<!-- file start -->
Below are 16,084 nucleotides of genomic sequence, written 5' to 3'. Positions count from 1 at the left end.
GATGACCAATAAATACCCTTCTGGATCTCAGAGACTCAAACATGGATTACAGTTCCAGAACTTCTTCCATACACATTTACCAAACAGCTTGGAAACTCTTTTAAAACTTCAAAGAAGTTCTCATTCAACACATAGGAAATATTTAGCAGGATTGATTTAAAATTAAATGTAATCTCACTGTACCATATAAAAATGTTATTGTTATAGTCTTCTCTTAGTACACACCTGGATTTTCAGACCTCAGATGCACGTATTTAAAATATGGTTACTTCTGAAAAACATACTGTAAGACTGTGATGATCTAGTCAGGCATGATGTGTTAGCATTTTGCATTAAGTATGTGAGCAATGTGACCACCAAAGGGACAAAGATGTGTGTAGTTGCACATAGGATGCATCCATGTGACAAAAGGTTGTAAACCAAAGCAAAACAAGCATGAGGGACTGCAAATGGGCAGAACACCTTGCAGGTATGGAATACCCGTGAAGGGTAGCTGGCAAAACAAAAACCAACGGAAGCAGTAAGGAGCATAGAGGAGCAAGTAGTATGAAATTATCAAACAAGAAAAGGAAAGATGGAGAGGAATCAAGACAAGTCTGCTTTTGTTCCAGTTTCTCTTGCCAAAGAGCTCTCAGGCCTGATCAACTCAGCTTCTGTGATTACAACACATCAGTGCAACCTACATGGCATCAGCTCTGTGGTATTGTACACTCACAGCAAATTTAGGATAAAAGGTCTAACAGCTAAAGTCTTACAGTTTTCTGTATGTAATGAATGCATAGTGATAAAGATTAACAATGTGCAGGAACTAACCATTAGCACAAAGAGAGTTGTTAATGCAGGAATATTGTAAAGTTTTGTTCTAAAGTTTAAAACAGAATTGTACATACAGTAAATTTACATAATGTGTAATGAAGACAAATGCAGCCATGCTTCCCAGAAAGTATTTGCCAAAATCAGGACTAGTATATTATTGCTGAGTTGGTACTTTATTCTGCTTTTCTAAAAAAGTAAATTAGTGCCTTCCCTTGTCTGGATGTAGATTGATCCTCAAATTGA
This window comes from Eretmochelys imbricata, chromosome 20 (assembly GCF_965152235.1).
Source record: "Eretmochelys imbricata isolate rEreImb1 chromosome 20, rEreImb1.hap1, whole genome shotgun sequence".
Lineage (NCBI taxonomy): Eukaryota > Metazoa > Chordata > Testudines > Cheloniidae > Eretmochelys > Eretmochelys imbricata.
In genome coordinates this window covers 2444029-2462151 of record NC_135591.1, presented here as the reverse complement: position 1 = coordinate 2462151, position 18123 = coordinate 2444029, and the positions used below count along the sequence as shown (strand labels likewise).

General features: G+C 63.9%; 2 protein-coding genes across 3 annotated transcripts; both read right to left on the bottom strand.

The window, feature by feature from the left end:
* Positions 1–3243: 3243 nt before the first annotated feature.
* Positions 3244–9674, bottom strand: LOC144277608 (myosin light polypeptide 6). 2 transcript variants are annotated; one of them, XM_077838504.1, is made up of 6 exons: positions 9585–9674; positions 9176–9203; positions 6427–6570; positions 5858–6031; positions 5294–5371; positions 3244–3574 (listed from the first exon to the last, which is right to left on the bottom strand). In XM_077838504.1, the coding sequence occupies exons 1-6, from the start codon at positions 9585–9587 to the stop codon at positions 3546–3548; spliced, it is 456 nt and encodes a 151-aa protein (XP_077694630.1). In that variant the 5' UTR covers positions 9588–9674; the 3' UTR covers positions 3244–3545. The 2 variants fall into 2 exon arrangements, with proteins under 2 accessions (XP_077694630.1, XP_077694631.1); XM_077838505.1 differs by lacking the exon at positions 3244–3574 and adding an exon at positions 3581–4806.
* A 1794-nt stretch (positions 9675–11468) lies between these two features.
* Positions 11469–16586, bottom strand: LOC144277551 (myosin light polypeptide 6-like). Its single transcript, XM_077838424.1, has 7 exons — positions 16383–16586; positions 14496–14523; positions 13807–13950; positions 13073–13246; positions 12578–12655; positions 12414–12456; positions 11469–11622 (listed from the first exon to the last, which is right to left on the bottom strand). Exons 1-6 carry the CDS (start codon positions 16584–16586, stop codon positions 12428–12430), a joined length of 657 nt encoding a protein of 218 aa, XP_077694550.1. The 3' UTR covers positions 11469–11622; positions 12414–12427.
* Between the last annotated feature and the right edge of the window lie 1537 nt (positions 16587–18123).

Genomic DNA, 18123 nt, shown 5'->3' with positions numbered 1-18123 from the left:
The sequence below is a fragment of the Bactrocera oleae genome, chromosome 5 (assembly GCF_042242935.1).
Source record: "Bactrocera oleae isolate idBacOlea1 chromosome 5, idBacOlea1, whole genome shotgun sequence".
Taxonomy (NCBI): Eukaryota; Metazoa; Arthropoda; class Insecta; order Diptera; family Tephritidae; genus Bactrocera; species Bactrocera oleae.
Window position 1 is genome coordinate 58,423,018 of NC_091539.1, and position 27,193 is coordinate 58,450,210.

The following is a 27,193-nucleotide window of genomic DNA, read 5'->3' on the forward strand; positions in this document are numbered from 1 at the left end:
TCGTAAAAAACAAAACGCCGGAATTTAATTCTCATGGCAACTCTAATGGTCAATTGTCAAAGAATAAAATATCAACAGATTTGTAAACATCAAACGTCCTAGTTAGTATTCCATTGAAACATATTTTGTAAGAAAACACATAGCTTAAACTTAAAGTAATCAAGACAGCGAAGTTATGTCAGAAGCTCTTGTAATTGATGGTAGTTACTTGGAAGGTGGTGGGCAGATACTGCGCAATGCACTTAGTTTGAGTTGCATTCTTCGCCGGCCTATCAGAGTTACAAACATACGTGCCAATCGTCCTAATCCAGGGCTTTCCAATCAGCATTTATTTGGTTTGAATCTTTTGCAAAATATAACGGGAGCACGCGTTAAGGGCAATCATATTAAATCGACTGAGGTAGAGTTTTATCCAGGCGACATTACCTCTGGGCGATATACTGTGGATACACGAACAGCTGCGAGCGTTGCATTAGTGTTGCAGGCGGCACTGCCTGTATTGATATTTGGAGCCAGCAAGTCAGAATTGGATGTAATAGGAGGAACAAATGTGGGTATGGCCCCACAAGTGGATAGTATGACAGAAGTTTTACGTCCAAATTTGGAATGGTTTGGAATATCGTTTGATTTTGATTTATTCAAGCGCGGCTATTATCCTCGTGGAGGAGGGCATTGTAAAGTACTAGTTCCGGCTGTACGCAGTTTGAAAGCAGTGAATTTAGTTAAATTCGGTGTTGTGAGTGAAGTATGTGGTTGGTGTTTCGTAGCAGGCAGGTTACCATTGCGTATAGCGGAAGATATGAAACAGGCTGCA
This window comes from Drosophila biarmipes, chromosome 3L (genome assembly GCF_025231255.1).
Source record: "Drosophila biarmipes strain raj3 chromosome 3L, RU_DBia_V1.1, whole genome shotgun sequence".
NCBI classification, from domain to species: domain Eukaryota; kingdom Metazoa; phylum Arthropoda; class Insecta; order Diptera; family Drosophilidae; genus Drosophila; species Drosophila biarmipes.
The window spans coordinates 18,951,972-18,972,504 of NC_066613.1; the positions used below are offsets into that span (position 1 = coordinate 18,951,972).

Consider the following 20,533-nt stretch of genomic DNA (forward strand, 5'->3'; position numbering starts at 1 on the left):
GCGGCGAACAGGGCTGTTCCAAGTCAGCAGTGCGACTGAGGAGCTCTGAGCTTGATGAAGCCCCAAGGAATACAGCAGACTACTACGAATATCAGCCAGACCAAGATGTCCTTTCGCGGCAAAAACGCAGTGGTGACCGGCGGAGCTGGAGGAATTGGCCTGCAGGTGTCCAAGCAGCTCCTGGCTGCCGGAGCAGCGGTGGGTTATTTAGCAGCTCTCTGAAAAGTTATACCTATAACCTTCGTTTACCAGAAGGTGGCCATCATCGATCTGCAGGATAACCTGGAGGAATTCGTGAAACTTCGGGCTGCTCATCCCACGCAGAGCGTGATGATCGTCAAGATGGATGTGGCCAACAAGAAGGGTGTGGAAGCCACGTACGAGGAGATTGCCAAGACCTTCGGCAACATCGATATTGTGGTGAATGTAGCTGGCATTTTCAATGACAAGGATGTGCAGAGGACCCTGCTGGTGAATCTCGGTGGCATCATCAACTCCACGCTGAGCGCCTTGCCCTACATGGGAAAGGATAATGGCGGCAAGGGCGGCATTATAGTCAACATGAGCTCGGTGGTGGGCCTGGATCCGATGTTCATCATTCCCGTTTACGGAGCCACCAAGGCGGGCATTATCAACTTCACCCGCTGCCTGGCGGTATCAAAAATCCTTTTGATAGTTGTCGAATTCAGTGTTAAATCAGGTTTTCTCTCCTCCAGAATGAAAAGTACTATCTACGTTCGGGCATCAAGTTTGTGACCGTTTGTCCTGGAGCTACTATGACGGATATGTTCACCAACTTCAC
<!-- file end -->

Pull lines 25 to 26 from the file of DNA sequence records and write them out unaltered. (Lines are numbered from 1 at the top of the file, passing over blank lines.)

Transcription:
Consider the following 20,533-nt stretch of genomic DNA (forward strand, 5'->3'; position numbering starts at 1 on the left):
GCGGCGAACAGGGCTGTTCCAAGTCAGCAGTGCGACTGAGGAGCTCTGAGCTTGATGAAGCCCCAAGGAATACAGCAGACTACTACGAATATCAGCCAGACCAAGATGTCCTTTCGCGGCAAAAACGCAGTGGTGACCGGCGGAGCTGGAGGAATTGGCCTGCAGGTGTCCAAGCAGCTCCTGGCTGCCGGAGCAGCGGTGGGTTATTTAGCAGCTCTCTGAAAAGTTATACCTATAACCTTCGTTTACCAGAAGGTGGCCATCATCGATCTGCAGGATAACCTGGAGGAATTCGTGAAACTTCGGGCTGCTCATCCCACGCAGAGCGTGATGATCGTCAAGATGGATGTGGCCAACAAGAAGGGTGTGGAAGCCACGTACGAGGAGATTGCCAAGACCTTCGGCAACATCGATATTGTGGTGAATGTAGCTGGCATTTTCAATGACAAGGATGTGCAGAGGACCCTGCTGGTGAATCTCGGTGGCATCATCAACTCCACGCTGAGCGCCTTGCCCTACATGGGAAAGGATAATGGCGGCAAGGGCGGCATTATAGTCAACATGAGCTCGGTGGTGGGCCTGGATCCGATGTTCATCATTCCCGTTTACGGAGCCACCAAGGCGGGCATTATCAACTTCACCCGCTGCCTGGCGGTATCAAAAATCCTTTTGATAGTTGTCGAATTCAGTGTTAAATCAGGTTTTCTCTCCTCCAGAATGAAAAGTACTATCTACGTTCGGGCATCAAGTTTGTGACCGTTTGTCCTGGAGCTACTATGACGGATATGTTCACCAACTTCAC